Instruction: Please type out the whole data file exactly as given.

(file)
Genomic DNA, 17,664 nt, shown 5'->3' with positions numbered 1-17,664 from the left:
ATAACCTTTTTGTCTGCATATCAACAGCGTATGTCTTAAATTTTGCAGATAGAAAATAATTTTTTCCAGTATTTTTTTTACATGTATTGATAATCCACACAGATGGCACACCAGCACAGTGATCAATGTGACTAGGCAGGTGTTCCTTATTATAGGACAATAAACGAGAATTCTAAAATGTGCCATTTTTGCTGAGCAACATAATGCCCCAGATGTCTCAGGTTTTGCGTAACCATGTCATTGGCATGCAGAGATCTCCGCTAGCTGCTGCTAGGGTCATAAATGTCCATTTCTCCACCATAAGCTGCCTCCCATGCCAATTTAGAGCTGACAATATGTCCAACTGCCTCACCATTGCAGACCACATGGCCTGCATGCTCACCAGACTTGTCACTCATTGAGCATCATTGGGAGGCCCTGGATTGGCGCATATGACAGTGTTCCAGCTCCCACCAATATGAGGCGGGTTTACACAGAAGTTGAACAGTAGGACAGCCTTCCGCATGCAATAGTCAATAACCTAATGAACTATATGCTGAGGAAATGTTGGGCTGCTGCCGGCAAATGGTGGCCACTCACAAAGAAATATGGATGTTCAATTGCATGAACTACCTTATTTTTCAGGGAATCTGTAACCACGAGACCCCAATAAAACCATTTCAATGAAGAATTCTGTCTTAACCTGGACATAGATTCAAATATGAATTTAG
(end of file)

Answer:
Genomic DNA, 17,664 nt, shown 5'->3' with positions numbered 1-17,664 from the left:
ATAACCTTTTTGTCTGCATATCAACAGCGTATGTCTTAAATTTTGCAGATAGAAAATAATTTTTTCCAGTATTTTTTTTACATGTATTGATAATCCACACAGATGGCACACCAGCACAGTGATCAATGTGACTAGGCAGGTGTTCCTTATTATAGGACAATAAACGAGAATTCTAAAATGTGCCATTTTTGCTGAGCAACATAATGCCCCAGATGTCTCAGGTTTTGCGTAACCATGTCATTGGCATGCAGAGATCTCCGCTAGCTGCTGCTAGGGTCATAAATGTCCATTTCTCCACCATAAGCTGCCTCCCATGCCAATTTAGAGCTGACAATATGTCCAACTGCCTCACCATTGCAGACCACATGGCCTGCATGCTCACCAGACTTGTCACTCATTGAGCATCATTGGGAGGCCCTGGATTGGCGCATATGACAGTGTTCCAGCTCCCACCAATATGAGGCGGGTTTACACAGAAGTTGAACAGTAGGACAGCCTTCCGCATGCAATAGTCAATAACCTAATGAACTATATGCTGAGGAAATGTTGGGCTGCTGCCGGCAAATGGTGGCCACTCACAAAGAAATATGGATGTTCAATTGCATGAACTACCTTATTTTTCAGGGAATCTGTAACCACGAGACCCCAATAAAACCATTTCAATGAAGAATTCTGTCTTAACCTGGACATAGATTCAAATATGAATTTAG